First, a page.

• It’s only normal if it’s written into the contract of employment. The fact that this is sitting in the High Court says that that point has been dealt with and there is no such clause in the letter of appointment. Pay the guy, they were very happy to reap the profits whilst they were rolling in. It’s not a case of generosity or greed at all, it’s about what percentage of the profit made and the judge agrees that the offer made was too little. Vodacom have stalled long enough, time to pay out. They should have had their ducks in a row from the day they employed him, but they didn’t.

  • I wonder who is pushing him for the bigger payout? His legal team? How much are they getting? Doesn’t this guy realize that the longer this goes on, the more his lawyers are going to benefit? Take the 47 mil and live the rest of your life in luxury. As well as your kids, grandkids…….
    Its hard to believe the his legal team can even consider asking for 20 BILLION. What are they smoking?

    • Ok so lets assume that Makate’s lawyers are pushing for a higher settlement because they get a fixed percentage of the settlement. Here is my compromise for Makate and the lawyers. Lets assume that the lawyers fund the legal action and Makate and lawyers share in the settlement 50:50. So let lawyers pay Makate R47m or some lower still very substantial amount now and in return change share in settlemnt to 40:60 or 30:70. That gives Makate a substantial amount now and the lawyers an even higher share of the settlement if legal action continues after, admittedly, stumping up a considerable sum.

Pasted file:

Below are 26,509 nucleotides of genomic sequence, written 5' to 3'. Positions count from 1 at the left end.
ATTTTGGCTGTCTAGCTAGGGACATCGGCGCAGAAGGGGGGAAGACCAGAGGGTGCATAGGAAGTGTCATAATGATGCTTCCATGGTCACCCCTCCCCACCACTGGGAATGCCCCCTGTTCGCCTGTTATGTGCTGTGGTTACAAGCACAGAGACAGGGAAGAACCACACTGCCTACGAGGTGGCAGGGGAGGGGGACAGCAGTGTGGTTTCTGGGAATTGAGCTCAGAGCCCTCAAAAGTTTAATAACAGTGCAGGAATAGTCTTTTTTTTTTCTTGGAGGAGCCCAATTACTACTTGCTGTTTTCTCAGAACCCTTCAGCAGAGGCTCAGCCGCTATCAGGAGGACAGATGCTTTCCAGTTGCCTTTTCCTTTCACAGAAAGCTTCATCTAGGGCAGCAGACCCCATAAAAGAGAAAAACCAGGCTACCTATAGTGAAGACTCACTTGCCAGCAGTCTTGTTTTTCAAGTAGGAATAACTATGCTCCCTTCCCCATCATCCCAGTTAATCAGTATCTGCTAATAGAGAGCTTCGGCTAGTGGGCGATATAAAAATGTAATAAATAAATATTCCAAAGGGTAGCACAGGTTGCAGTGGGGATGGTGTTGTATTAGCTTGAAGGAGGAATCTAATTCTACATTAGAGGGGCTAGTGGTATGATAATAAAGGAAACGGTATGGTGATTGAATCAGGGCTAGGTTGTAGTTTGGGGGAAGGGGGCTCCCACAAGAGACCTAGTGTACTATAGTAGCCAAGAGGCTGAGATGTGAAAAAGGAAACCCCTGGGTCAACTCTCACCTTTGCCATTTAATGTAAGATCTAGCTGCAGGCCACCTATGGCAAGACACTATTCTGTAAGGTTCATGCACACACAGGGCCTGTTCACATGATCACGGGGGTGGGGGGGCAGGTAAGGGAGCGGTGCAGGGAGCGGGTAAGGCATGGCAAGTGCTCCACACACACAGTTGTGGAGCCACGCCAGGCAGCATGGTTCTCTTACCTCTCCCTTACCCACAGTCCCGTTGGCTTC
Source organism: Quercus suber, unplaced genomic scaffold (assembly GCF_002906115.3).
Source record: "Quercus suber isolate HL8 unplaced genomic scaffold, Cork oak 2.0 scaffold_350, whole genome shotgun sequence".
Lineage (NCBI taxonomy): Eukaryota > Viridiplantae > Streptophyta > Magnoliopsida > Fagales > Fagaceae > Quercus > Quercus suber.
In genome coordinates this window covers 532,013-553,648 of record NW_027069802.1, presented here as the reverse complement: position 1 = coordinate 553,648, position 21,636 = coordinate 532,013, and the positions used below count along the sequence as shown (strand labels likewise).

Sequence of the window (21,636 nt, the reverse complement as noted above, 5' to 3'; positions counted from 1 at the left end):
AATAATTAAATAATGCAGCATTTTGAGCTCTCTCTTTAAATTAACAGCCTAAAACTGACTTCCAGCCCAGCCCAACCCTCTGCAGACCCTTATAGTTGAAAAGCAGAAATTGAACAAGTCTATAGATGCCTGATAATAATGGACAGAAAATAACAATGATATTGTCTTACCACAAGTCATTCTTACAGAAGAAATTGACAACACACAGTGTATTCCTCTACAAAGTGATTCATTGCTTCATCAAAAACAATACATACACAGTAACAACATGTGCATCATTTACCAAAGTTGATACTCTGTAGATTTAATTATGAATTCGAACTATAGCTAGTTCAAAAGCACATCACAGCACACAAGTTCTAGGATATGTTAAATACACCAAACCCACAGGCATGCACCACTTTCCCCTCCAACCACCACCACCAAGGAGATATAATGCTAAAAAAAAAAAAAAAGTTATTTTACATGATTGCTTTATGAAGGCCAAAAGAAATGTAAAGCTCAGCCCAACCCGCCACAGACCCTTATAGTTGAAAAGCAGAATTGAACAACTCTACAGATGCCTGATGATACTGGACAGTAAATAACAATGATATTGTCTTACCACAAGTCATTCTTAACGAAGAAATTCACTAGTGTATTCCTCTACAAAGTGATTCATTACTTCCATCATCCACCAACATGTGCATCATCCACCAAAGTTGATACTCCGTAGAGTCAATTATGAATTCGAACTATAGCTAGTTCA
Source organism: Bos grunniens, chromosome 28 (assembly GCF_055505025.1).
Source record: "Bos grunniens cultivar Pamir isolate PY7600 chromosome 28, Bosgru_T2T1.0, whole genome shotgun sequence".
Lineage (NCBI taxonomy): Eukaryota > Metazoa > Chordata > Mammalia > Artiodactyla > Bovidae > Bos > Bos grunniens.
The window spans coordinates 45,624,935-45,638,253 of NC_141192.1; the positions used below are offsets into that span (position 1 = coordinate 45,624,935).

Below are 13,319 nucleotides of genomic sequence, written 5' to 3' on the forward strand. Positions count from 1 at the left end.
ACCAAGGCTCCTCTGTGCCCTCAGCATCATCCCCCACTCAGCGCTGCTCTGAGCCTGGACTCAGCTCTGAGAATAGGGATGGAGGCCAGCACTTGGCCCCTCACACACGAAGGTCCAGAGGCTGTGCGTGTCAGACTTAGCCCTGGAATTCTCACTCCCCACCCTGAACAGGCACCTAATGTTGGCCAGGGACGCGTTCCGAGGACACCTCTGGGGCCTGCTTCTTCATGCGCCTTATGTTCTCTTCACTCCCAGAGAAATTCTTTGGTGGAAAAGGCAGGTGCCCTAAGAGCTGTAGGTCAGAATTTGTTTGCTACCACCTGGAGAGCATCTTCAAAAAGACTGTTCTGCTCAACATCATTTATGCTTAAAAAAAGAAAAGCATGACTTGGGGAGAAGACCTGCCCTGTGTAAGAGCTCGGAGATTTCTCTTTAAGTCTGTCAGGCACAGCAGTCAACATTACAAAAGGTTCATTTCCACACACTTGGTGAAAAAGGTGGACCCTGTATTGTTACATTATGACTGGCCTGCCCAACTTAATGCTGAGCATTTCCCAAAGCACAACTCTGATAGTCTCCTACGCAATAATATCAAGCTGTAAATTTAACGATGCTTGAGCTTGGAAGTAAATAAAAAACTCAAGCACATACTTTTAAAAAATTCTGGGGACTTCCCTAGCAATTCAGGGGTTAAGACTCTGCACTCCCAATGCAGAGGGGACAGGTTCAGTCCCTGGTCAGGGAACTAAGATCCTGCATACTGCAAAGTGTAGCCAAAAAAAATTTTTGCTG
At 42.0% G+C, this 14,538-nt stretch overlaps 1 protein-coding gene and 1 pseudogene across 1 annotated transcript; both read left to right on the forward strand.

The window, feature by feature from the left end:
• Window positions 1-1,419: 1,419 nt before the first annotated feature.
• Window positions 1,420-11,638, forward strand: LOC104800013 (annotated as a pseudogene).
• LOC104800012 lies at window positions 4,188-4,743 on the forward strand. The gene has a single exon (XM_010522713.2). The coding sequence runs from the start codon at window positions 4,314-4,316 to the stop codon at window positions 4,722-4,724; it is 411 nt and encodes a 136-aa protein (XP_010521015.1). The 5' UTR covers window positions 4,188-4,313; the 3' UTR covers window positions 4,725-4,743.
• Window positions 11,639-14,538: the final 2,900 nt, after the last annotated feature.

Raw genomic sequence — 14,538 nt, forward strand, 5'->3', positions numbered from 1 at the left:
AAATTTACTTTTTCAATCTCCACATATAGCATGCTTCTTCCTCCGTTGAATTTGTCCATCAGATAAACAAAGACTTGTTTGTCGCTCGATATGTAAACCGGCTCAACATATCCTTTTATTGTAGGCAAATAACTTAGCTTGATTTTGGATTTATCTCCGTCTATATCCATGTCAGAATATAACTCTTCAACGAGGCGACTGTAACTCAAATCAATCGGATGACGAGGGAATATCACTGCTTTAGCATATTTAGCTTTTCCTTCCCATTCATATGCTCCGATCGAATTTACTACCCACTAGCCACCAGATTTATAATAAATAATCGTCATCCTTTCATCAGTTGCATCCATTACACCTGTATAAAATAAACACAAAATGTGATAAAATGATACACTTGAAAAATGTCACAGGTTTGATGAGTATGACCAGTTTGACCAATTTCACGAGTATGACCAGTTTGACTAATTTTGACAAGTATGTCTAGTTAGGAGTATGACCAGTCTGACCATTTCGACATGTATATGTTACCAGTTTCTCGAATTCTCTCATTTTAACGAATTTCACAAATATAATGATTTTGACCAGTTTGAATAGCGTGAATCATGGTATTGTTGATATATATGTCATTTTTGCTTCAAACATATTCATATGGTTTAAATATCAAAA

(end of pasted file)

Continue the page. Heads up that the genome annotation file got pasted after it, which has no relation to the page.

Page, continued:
• I agree, normally any idea that one generates while in the employ of a company then belongs to that company, whether it is directly in your work area or not. therefore I have never understood why Makate is entitled to such huge amounts of compensation.
    I don’t agree that subsequent calls made can all be attributed to the Please Call me. For years I didnt respond to those messages (still don’t), so didn’t call back. Do
    es that mean that the next call I make is related to that message? I think not.

  • Certainly if you work for the State anything you develop is not yours. You would need to keep it to yourself, resign, patent the idea, fund it, market it, and maybe benefit. Or not.

    Also lets do some sums. The lawyers think Vofacom made 2o5 billion over 20 years from this app. That wouldn’t all be profit, but let’s ignore the marginal extra costs. That’s 10.25 billion pa . Supposing each call generated cost a reasonable R3 , we have 3.4 billion calls pa. Divide by 50 million persons and we ger 70 calls per person per annum. Hmm.. I would believe 7.

  • This couldn’t have happened to a nicer company! Dubious “fine print” contracts and opportunistic ambush marketing of online cell phone games you never asked for. The shoe is now on the other foot.

  • Can’t say I have much sympathy for Vodacom. Yes , maybe the sum demanded seems high , but they are now experiencing what many of their hapless clients have experienced for years from them! Their data fees are outrageous , and the less said about their customer service, the better! The wheels of justice turn slowly , but at least in this case , they seem to be achieving some result.

    • Which is exactly why I am not pondering the fairness of the judgment.

      Maybe we cannot all receive just compensation for their lack of service, over pricing, ambush marketing, contract hostage taking and the list goes on but at least we can sit back and watch this unfold and feel a small sense of justice.